No, the Biden Administration suddenly making a big deal about this problem they’ve been ignoring all this time and patting themselves on the backs for getting involved when the Ports of Los Angeles and Long Beach have extra motivation to get this cleaned up as quickly as possible because there’s the looming ILWU contract negotiations next year that could throw West Coast ports right back into congestion doesn’t wreak of opportunism at all.
As things improve at the ports over the upcoming months and into next year, the Biden Administration will be saying look what we did. If they fail to improve, no worries. The Biden Administration will have plenty of others to blame, as per usual.
4. It Makes a Great Scapegoat
Speaking of blame game, the supply chain problems are President Biden’s favorite scapegoat for inflation. It’s the perfect scapegoat because more expensive shipping does mean higher prices, so let’s blame port congestion and the supply chain for all the inflation we’re experiencing. Surely, spending trillions more than the government has and printing more money doesn’t have to do with inflation. Paying people to stay home rather than work doesn’t increase labor costs (and shortages) and contribute to inflation. Pushing vaccine mandates that cause people who refuse to comply to be fired or forced to quit doesn’t also increase labor shortages and costs (and I’m sure that helps the trucker shortage too).
Of course, it’s not true.
A week ago, I blogged about how port congestion is not the cause of inflation and what are the root causes of the increased shipping costs. If you’re a regular reader of this blog, you know that over the last year and a half I’ve written a great deal about what has caused the high freight rates we’re seeing and the supply chain problems we’re having. In fact, I’ve been writing about the issues building up to our current supply chain problems for the last ten years in Universal Cargo’s blog.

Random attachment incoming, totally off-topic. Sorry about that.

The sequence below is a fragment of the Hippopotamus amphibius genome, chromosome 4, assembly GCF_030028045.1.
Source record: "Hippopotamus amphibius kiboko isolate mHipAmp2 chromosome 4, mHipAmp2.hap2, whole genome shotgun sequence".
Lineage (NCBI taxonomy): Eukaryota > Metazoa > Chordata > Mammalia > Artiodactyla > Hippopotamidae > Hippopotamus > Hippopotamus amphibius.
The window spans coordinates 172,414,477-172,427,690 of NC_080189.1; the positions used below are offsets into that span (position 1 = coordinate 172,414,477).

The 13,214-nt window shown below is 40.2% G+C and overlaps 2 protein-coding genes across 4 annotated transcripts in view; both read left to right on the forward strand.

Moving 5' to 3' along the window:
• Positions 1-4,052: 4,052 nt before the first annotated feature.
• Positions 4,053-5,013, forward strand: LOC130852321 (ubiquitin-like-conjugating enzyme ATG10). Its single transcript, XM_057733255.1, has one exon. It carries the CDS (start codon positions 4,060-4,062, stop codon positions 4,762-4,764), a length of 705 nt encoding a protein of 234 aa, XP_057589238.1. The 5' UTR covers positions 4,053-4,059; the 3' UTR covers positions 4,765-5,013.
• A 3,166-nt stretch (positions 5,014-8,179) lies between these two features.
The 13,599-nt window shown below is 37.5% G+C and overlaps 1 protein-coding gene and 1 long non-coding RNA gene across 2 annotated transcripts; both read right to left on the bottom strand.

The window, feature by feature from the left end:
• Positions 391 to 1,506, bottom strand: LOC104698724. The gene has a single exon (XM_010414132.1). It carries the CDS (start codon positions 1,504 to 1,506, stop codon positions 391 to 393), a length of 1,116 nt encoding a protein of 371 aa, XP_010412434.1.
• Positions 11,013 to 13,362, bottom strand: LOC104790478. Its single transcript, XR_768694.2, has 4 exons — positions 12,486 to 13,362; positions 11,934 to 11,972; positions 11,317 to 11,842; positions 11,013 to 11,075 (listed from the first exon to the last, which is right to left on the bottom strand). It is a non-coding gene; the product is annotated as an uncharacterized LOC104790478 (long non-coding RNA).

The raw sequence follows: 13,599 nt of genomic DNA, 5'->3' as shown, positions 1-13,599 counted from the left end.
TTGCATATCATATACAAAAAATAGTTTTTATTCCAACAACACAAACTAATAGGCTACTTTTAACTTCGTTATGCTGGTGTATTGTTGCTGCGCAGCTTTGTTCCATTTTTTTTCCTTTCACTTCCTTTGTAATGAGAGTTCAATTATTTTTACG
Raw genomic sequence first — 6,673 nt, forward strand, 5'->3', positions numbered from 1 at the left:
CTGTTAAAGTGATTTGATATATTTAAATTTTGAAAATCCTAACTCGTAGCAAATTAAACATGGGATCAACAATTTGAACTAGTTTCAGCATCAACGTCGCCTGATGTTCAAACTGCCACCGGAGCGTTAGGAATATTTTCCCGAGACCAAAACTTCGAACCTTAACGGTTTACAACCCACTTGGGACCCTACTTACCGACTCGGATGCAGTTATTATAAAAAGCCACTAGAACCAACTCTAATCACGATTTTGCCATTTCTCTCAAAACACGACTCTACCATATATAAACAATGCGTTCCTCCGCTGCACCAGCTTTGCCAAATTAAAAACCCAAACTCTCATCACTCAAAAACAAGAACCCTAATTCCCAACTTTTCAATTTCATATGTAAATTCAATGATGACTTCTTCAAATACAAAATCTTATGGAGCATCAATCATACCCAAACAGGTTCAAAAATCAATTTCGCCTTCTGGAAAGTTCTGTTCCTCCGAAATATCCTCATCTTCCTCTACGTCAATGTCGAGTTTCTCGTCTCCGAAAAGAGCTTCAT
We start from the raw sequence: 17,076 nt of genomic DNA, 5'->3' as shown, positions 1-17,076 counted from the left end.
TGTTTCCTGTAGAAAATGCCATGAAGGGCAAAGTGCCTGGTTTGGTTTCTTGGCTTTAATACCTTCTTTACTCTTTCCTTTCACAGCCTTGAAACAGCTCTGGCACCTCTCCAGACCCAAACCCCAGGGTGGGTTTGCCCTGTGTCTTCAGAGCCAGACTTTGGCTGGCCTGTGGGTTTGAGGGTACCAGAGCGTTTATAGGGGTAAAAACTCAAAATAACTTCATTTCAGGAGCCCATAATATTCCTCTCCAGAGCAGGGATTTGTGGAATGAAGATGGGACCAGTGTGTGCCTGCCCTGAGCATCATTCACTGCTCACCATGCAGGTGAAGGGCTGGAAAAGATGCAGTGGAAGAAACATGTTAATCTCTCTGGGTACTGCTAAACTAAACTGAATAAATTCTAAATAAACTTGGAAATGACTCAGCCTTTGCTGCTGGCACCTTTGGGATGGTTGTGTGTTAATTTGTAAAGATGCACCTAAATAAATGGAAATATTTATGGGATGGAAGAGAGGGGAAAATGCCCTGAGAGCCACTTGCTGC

5. It’s a Chance to Do What the Biden Administration Does Best
Secretary Buttigieg repeatedly says on his press tour that the supply chain problems are happening because of incredible demand, which is caused by President Biden’s excellent work on the economy. One such quote, which has garnered much derision is:
“… demand is up, because income is up, because the president has successfully guided this economy out of the teeth of a terrifying recession.”
If you were wondering what the Biden Administration does best, this is it: lie.
As mentioned above, and gone into in great detail in many previous posts, high demand is a big factor in the high freight rates we’ve been seeing and the congestion at the ports. This demand precedes Biden’s presidency. The ports were already seeing near-record to record level highs in goods moved through them for months before Biden took office. It doesn’t take much logic to know his presidency didn’t cause that. It is, in fact, impossible, assuming we still live by the rule of time only moving forward.
Furthermore, the economy and new jobs under this administration has repeatedly and severely underperformed. At first, the administration explained why the economy wasn’t performing well with excuses and absurd lies. My favorite was when Biden’s economic adviser Cecilia Rouse blamed April’s job numbers on Easter being in March this year (when Easter was in April):